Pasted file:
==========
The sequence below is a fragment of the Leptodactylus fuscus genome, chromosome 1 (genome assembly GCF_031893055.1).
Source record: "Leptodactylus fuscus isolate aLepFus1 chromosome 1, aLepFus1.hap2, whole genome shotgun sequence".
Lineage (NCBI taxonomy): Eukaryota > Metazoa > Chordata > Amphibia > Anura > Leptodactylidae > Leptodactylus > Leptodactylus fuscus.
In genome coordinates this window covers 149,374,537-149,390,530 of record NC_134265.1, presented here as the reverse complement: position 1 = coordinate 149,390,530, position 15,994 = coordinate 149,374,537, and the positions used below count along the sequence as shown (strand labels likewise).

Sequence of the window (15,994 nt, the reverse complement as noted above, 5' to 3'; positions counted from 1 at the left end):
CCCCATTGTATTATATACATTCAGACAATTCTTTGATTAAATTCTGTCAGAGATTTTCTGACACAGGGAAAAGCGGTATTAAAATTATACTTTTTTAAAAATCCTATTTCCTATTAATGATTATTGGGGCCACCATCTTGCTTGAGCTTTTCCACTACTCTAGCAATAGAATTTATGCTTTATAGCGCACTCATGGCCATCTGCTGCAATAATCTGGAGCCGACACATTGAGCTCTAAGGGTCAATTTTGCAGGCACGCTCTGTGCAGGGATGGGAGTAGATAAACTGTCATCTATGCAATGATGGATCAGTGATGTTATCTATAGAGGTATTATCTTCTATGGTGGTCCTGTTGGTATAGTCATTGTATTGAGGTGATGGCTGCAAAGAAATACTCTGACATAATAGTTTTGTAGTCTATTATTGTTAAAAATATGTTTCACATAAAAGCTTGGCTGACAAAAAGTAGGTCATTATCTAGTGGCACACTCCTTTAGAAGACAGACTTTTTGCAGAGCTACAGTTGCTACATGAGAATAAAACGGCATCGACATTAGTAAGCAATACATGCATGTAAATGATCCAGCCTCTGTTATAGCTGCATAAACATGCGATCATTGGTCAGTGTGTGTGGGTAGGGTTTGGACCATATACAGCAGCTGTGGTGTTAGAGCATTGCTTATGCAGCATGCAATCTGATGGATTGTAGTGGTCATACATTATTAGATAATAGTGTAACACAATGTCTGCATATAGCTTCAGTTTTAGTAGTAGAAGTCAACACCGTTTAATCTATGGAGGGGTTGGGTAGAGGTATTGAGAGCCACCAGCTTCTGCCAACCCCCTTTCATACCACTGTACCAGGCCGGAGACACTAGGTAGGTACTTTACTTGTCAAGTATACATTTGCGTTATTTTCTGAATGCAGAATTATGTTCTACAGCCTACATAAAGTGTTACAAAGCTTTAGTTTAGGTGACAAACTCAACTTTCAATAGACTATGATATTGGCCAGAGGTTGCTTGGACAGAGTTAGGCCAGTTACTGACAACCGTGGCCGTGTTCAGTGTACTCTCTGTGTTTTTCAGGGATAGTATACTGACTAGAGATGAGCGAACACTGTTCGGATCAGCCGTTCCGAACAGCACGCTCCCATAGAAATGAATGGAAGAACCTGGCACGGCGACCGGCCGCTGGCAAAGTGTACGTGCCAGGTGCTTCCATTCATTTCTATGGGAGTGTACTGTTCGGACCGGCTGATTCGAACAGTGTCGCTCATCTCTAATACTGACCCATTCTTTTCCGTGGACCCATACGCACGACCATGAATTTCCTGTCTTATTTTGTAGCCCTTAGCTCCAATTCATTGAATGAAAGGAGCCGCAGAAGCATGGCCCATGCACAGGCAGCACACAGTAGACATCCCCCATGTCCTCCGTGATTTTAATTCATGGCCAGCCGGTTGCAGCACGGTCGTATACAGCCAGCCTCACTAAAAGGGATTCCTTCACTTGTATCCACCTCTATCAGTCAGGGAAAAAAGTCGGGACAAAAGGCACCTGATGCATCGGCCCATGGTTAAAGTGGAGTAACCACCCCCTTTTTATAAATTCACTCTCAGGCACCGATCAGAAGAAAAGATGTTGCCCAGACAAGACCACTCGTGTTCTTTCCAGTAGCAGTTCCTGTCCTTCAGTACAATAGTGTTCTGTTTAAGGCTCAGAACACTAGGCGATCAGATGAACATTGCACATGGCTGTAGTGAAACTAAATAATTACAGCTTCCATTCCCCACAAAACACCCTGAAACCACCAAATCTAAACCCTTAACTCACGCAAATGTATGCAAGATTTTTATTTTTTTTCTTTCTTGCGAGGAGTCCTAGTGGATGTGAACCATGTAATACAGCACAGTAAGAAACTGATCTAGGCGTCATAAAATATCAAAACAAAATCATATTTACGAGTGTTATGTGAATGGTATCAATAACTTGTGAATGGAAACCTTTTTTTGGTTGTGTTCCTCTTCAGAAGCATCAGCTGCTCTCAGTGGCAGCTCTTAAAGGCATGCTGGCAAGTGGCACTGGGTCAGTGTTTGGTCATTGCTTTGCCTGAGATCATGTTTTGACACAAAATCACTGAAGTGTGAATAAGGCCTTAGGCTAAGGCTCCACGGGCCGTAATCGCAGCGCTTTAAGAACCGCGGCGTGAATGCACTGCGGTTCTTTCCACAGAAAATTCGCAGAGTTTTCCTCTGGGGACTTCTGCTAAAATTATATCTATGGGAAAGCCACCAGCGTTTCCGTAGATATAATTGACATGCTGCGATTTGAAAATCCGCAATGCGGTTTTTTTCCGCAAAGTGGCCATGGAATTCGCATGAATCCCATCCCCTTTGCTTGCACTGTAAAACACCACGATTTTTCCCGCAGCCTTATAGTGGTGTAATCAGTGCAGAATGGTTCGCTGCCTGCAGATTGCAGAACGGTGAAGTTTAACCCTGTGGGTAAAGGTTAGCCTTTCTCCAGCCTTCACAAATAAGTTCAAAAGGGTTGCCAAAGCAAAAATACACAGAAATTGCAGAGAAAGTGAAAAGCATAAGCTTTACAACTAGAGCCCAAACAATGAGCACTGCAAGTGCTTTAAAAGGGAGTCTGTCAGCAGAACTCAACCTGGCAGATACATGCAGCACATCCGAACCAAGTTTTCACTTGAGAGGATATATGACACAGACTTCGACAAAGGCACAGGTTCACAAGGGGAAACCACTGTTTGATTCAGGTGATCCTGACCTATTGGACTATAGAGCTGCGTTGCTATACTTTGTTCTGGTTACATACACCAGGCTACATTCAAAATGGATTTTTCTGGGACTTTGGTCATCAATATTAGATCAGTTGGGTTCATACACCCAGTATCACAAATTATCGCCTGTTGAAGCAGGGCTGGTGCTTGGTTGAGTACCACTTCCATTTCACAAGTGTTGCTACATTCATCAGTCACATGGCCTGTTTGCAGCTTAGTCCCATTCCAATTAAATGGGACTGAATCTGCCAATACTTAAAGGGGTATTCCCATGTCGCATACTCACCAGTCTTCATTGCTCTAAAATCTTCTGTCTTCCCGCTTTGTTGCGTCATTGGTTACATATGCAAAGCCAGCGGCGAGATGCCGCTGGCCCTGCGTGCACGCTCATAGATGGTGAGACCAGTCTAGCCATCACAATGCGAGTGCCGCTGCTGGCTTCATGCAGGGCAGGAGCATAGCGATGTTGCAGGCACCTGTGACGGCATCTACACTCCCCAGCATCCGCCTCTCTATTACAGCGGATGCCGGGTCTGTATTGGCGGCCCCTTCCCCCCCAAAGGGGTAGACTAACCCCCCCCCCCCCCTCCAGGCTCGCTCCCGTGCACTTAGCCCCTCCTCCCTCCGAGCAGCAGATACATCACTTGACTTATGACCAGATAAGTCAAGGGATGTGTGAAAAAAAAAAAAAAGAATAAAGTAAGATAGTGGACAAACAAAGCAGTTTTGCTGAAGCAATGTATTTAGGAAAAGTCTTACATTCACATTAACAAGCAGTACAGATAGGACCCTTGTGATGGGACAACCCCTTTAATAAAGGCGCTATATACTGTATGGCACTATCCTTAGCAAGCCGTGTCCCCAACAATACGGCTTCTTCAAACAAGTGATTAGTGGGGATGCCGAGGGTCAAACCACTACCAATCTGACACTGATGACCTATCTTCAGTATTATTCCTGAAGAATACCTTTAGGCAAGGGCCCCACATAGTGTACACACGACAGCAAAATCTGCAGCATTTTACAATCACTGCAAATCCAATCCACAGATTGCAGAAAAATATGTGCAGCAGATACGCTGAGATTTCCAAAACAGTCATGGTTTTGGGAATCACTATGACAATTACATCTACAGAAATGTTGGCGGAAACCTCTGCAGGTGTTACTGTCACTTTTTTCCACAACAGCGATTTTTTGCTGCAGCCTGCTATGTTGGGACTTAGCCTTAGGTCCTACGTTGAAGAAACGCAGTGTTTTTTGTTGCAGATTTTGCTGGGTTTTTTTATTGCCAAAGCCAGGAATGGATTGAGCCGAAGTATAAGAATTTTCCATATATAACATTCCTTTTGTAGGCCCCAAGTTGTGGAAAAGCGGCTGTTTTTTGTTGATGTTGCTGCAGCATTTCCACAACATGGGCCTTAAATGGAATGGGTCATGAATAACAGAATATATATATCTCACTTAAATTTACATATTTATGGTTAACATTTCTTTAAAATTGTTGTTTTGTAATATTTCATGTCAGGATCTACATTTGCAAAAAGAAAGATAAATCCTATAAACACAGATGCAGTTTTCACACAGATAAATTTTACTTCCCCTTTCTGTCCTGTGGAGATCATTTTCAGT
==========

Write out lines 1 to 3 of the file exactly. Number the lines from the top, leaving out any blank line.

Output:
The sequence below is a fragment of the Leptodactylus fuscus genome, chromosome 1 (genome assembly GCF_031893055.1).
Source record: "Leptodactylus fuscus isolate aLepFus1 chromosome 1, aLepFus1.hap2, whole genome shotgun sequence".
Lineage (NCBI taxonomy): Eukaryota > Metazoa > Chordata > Amphibia > Anura > Leptodactylidae > Leptodactylus > Leptodactylus fuscus.